And Mr. Darcy said, ‘What did you say of me, that I did not deserve?’ I was sitting on the cold floor and I wept till my shivering hands couldn’t clutch the curtains I sat amidst. I wept for someone who had told me that. It was only him telling me I was still sane when I told him he deserved every last thing he feared. Because it was only an apology. Because I would mortify his pride and he would mortify mine but we would not amount to anything else.
When Rochester and Jane spoke of birds and unearthly beings, I was on the underground. I would be on that underground for a very long time. Men pushed past and there were no seats and my father refused to send me away to university. I wondered why Jane Eyre would not go to sea foam and brine while she could. I read some more.
I picked up The Reader in the bookshop beside the tattoo parlour and emptied the book in one drag. I had another sigil on my skin. There was ink dripping down my wrists, trickling down my sides. They looked at the puncture on my hand and said I had ruined myself. I laughed till the ink bled. There are much worse things to do. Such worse things.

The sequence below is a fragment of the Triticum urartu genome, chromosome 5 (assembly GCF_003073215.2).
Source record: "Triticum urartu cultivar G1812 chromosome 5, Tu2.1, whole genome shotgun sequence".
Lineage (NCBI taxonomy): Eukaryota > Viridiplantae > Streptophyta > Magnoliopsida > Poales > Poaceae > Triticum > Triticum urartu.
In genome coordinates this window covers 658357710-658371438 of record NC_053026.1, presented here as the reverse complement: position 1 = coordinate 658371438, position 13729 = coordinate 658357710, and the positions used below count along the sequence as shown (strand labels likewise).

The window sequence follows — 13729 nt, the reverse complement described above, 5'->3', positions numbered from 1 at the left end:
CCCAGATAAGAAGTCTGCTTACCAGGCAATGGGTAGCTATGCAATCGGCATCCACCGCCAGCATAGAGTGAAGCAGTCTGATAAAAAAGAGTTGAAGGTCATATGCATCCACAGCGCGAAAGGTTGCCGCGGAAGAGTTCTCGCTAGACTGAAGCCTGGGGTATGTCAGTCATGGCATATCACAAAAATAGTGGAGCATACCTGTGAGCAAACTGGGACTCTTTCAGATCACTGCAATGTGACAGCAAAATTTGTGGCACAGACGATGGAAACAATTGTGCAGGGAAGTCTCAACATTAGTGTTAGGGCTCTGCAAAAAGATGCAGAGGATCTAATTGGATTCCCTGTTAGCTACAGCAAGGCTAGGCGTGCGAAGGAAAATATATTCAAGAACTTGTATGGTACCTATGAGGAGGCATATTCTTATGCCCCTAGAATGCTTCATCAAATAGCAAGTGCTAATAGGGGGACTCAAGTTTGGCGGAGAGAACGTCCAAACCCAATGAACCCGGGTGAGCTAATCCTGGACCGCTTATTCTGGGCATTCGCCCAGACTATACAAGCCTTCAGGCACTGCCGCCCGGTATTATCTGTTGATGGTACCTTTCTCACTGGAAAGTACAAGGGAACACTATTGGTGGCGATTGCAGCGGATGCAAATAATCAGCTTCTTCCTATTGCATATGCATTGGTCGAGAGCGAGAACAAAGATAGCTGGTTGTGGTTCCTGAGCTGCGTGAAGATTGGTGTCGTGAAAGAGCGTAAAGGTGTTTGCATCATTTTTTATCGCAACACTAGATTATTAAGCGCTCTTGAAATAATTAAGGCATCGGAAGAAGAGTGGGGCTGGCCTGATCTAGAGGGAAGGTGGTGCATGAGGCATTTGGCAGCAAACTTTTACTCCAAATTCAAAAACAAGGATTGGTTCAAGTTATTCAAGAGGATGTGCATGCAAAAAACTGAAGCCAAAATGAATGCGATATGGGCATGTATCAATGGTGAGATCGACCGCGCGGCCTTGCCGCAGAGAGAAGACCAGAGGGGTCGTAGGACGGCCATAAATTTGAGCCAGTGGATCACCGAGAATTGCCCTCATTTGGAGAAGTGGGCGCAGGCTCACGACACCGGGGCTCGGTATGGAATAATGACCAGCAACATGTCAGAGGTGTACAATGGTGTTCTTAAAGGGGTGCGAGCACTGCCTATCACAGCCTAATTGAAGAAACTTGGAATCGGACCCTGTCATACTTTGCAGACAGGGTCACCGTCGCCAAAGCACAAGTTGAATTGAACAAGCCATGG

And in my mother’s bedroom one afternoon, I read Borrasca. The curtains were drawn and I squinted into her phone. I didn’t know how to tell her I was more horrified by a story than by the cerebrospinal fluid collecting obscenely in her dying brain.
Maybe it is because I don’t play pretend as often. Maybe I should; I would have fewer visions of taking the bones of a happy girl in my hands, of saying to them, I wrote as much of the book as you did, Jane. Or maybe it is because I am always aware of what I am fleeing from. Our stories are become inextricably entwined.
Amogha Sridhar writes poetry and children’s stories and once wrote for The Times of India as a student correspondent. She currently holds an offer from the University of Exeter to study Literature. She can be found @NotAmortentia where she discusses character arcs at hours past midnight.